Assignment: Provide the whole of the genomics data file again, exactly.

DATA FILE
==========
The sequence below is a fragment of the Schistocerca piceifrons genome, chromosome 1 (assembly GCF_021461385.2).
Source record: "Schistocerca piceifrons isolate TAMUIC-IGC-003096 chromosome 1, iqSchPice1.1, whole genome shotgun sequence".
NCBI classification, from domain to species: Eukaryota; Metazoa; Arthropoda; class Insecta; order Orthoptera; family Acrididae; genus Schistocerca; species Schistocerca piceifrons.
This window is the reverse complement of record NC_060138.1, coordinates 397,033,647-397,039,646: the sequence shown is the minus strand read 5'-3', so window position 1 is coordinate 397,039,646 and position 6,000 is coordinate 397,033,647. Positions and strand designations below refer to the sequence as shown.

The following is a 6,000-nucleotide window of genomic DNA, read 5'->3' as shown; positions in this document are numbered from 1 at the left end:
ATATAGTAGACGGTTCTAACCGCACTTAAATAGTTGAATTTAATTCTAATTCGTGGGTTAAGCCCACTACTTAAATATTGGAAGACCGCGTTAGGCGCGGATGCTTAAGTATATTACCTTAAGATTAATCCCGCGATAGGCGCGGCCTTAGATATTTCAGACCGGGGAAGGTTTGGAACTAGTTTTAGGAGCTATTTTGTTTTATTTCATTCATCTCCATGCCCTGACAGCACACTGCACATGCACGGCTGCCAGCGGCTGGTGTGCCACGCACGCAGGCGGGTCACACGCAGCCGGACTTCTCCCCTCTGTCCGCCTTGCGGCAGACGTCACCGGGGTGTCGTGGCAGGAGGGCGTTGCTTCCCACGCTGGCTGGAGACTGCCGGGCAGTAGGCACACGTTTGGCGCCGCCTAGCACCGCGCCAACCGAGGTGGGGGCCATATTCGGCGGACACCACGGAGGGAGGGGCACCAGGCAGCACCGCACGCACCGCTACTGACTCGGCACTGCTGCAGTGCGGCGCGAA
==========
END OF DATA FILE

The sequence below is a fragment of the Schistocerca piceifrons genome, chromosome 1 (assembly GCF_021461385.2).
Source record: "Schistocerca piceifrons isolate TAMUIC-IGC-003096 chromosome 1, iqSchPice1.1, whole genome shotgun sequence".
NCBI classification, from domain to species: Eukaryota; Metazoa; Arthropoda; class Insecta; order Orthoptera; family Acrididae; genus Schistocerca; species Schistocerca piceifrons.
This window is the reverse complement of record NC_060138.1, coordinates 397,033,647-397,039,646: the sequence shown is the minus strand read 5'-3', so window position 1 is coordinate 397,039,646 and position 6,000 is coordinate 397,033,647. Positions and strand designations below refer to the sequence as shown.

The following is a 6,000-nucleotide window of genomic DNA, read 5'->3' as shown; positions in this document are numbered from 1 at the left end:
ATATAGTAGACGGTTCTAACCGCACTTAAATAGTTGAATTTAATTCTAATTCGTGGGTTAAGCCCACTACTTAAATATTGGAAGACCGCGTTAGGCGCGGATGCTTAAGTATATTACCTTAAGATTAATCCCGCGATAGGCGCGGCCTTAGATATTTCAGACCGGGGAAGGTTTGGAACTAGTTTTAGGAGCTATTTTGTTTTATTTCATTCATCTCCATGCCCTGACAGCACACTGCACATGCACGGCTGCCAGCGGCTGGTGTGCCACGCACGCAGGCGGGTCACACGCAGCCGGACTTCTCCCCTCTGTCCGCCTTGCGGCAGACGTCACCGGGGTGTCGTGGCAGGAGGGCGTTGCTTCCCACGCTGGCTGGAGACTGCCGGGCAGTAGGCACACGTTTGGCGCCGCCTAGCACCGCGCCAACCGAGGTGGGGGCCATATTCGGCGGACACCACGGAGGGAGGGGCACCAGGCAGCACCGCACGCACCGCTACTGACTCGGCACTGCTGCAGTGCGGCGCGAA